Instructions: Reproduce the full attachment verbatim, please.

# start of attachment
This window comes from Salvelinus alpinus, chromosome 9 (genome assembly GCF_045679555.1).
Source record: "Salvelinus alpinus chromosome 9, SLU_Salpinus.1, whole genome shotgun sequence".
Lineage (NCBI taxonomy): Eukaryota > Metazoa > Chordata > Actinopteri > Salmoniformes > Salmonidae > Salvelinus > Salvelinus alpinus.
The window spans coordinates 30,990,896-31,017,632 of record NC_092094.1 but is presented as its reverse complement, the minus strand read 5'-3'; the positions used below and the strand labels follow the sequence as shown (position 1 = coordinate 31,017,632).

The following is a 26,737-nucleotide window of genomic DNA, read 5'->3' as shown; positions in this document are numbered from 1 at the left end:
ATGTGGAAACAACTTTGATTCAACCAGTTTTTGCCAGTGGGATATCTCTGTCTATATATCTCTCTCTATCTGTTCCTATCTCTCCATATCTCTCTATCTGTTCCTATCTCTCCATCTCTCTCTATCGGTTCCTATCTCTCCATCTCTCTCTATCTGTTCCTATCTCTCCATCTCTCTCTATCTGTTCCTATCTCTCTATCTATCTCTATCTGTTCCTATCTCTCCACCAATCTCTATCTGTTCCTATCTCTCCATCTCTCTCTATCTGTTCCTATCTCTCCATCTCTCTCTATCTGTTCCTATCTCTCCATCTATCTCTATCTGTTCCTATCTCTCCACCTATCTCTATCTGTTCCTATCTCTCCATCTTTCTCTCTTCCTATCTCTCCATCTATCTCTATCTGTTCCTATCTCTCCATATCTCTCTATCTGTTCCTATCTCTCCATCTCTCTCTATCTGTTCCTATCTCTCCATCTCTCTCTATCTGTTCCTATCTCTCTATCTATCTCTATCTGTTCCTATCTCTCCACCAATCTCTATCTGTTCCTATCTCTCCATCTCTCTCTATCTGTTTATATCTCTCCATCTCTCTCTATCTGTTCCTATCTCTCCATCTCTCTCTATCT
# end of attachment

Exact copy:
This window comes from Salvelinus alpinus, chromosome 9 (genome assembly GCF_045679555.1).
Source record: "Salvelinus alpinus chromosome 9, SLU_Salpinus.1, whole genome shotgun sequence".
Lineage (NCBI taxonomy): Eukaryota > Metazoa > Chordata > Actinopteri > Salmoniformes > Salmonidae > Salvelinus > Salvelinus alpinus.
The window spans coordinates 30,990,896-31,017,632 of record NC_092094.1 but is presented as its reverse complement, the minus strand read 5'-3'; the positions used below and the strand labels follow the sequence as shown (position 1 = coordinate 31,017,632).

The following is a 26,737-nucleotide window of genomic DNA, read 5'->3' as shown; positions in this document are numbered from 1 at the left end:
ATGTGGAAACAACTTTGATTCAACCAGTTTTTGCCAGTGGGATATCTCTGTCTATATATCTCTCTCTATCTGTTCCTATCTCTCCATATCTCTCTATCTGTTCCTATCTCTCCATCTCTCTCTATCGGTTCCTATCTCTCCATCTCTCTCTATCTGTTCCTATCTCTCCATCTCTCTCTATCTGTTCCTATCTCTCTATCTATCTCTATCTGTTCCTATCTCTCCACCAATCTCTATCTGTTCCTATCTCTCCATCTCTCTCTATCTGTTCCTATCTCTCCATCTCTCTCTATCTGTTCCTATCTCTCCATCTATCTCTATCTGTTCCTATCTCTCCACCTATCTCTATCTGTTCCTATCTCTCCATCTTTCTCTCTTCCTATCTCTCCATCTATCTCTATCTGTTCCTATCTCTCCATATCTCTCTATCTGTTCCTATCTCTCCATCTCTCTCTATCTGTTCCTATCTCTCCATCTCTCTCTATCTGTTCCTATCTCTCTATCTATCTCTATCTGTTCCTATCTCTCCACCAATCTCTATCTGTTCCTATCTCTCCATCTCTCTCTATCTGTTTATATCTCTCCATCTCTCTCTATCTGTTCCTATCTCTCCATCTCTCTCTATCT